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SCOTUS Overturns “Chevron” Deference, Sparking Massive Transfer of Power to Courts

This decision could lead to the erosion of federal regulations in health, environment, food safety, labor, and more.

Supreme Court Police officers stand on the steps outside of the Supreme Court on April 16, 2024, in Washington, D.C.

The Supreme Court ruled along ideological lines on Friday to overturn a 40-year-old doctrine known as Chevron deference in a seismic decision that could see a major erosion of federal administrative rule in issues of public health, labor rights, environmental protection, food safety, and more.

The Court ruled 6 to 3 in a pair of decisions that hands a massive amount of control over federal regulatory powers to the courts, overturning the doctrine that allowed federal agencies to have interpretive authority when there was any ambiguity in a law. Chevron deference allowed experts at federal agencies — as people better situated to make decisions on issues within their regulatory purview — to interpret statutes rather than judges.

The decision is a major win for conservative judicial activists and corporations that have long sought to overturn the Chevron deference. It will have reverberating effects for decades, as corporations and special interest groups can challenge a wide range of regulations aimed at protecting the public from cancer-causing pollution, violations against workers, consumer abuse, or anything else.

In his decision, Chief Justice John Roberts disagreed that experts within agencies are more knowledgeable than judges and the courts. “Perhaps most fundamentally, Chevron’s presumption is misguided because agencies have no special competence in resolving statutory ambiguities. Courts do,” Roberts wrote.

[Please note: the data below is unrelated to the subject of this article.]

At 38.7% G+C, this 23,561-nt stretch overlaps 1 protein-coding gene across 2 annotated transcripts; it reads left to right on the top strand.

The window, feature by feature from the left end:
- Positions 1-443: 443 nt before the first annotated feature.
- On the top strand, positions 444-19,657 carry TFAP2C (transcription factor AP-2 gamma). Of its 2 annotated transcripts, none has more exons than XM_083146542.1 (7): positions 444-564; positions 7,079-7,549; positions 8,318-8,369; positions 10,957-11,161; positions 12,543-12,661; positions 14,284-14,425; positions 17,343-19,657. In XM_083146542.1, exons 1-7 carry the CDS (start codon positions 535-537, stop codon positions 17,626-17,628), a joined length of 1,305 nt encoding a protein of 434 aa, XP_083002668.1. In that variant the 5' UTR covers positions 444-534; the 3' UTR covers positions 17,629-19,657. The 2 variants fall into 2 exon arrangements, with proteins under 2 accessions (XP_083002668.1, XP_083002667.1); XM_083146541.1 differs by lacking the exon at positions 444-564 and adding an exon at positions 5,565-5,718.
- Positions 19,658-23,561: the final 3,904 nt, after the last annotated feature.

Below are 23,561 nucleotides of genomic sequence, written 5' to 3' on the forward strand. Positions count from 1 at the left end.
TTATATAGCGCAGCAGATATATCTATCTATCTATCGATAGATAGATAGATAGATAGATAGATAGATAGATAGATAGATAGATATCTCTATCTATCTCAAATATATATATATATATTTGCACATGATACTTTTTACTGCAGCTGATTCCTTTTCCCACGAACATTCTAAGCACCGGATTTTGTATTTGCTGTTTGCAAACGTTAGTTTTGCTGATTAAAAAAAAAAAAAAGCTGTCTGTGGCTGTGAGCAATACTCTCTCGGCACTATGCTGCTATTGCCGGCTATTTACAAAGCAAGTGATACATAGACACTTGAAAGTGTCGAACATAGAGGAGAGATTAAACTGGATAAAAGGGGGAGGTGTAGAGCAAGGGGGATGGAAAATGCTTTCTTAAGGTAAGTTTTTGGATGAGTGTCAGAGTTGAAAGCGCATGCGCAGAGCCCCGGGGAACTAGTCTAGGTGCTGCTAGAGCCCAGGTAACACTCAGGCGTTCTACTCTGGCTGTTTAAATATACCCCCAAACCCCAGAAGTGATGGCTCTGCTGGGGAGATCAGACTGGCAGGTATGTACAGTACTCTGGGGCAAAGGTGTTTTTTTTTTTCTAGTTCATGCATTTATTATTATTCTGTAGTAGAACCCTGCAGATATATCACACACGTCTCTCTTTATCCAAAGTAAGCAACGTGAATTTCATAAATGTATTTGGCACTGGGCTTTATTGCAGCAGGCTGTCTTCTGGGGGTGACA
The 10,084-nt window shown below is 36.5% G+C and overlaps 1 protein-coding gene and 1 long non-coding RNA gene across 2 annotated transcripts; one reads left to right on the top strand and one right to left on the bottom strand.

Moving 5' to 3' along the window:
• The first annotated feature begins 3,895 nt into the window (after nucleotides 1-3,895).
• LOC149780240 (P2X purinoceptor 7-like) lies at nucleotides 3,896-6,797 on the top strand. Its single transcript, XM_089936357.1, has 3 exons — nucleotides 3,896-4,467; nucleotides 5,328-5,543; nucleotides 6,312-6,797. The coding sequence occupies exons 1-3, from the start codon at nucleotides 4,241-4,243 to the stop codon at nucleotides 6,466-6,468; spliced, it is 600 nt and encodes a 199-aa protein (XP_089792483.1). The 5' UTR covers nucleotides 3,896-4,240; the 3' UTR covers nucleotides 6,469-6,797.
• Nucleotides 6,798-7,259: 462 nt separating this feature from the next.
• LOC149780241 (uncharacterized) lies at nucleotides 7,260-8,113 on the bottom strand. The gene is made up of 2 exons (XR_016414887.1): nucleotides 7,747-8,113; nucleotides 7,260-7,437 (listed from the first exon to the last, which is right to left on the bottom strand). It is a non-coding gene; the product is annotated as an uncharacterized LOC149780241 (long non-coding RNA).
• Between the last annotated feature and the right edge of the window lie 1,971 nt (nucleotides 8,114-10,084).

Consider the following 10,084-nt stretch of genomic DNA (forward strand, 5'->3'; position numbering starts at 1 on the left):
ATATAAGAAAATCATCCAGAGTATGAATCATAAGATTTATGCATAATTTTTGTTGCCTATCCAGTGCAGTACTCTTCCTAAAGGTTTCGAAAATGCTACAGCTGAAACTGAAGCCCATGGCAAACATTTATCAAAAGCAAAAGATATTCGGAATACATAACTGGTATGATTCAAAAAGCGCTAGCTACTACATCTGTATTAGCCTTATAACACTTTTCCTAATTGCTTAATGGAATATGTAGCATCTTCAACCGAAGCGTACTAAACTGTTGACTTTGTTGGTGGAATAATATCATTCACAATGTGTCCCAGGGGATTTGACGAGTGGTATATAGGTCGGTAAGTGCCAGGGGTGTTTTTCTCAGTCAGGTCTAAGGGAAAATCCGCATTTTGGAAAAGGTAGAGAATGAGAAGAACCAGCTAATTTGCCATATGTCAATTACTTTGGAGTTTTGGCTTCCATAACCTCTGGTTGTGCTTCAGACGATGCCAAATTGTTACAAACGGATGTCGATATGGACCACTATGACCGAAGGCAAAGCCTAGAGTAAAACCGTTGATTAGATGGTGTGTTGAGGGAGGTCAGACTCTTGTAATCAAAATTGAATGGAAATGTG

Roberts appeared to outright acknowledge that the upholding of Chevron deference was tantamount to curbing judicial power, writing that the Court had to overturn it because it has “become an impediment” to courts’ decision-making power over laws. This comes at a time when the extreme far right Supreme Court is already granting an unprecedented amount of power to the conservative-dominated judiciary.

Chevron deference, established in the 1984 Supreme Court decision in Chevron v. Natural Resources Defense Council, has been a hallmark of judicial decision making for decades. Chevron is one of the most-cited decisions in federal courts.

In Justice Elena Kagan’s dissent, which was joined by Justices Sonia Sotomayor and Ketanji Brown Jackson, she writes that the majority has made a “laughing-stock” of the legal principle that courts rule by following precedent, or stare decisis, in its destruction of the Chevron doctrine’s “judicial humility.” In effect, the majority “turns itself into the country’s administrative czar,” she wrote.

The majority’s “justification comes down, in the end, to this: Courts must have more say over regulation — over the provision of health care, the protection of the environment, the safety of consumer products, the efficacy of transportation systems, and so on,” Kagan wrote. “A longstanding precedent at the crux of administrative governance thus falls victim to a bald assertion of judicial authority. The majority disdains restraint, and grasps for power.”

The decision is yet another show of how thoroughly captured by corporate and special interests the Supreme Court has become. Dark money groups with ties to right-wing activists like Leonard Leo and Paul Singer had lobbied for the overturning of Chevron; infamously, Clarence Thomas switched his position on the issue of Chevron in 2015 after his wife received gifts from conservative legal activists who supported overturning it.

Experts said that the court’s decision effectively spells the end of the administrative state and will massively destabilize the administration of the federal government — a blatant power grab giving the federal judiciary the ability to completely reshape how the government functions.

“Overruling Chevron means that the Supreme Court has given itself the power to second-guess the decisions the rest of the federal government makes to keep us safe,” wrote Thomas Wolf, director of democracy initiatives for the Brennan Center for Justice. “This isn’t democracy. This is rule by an imperial SCOTUS.”

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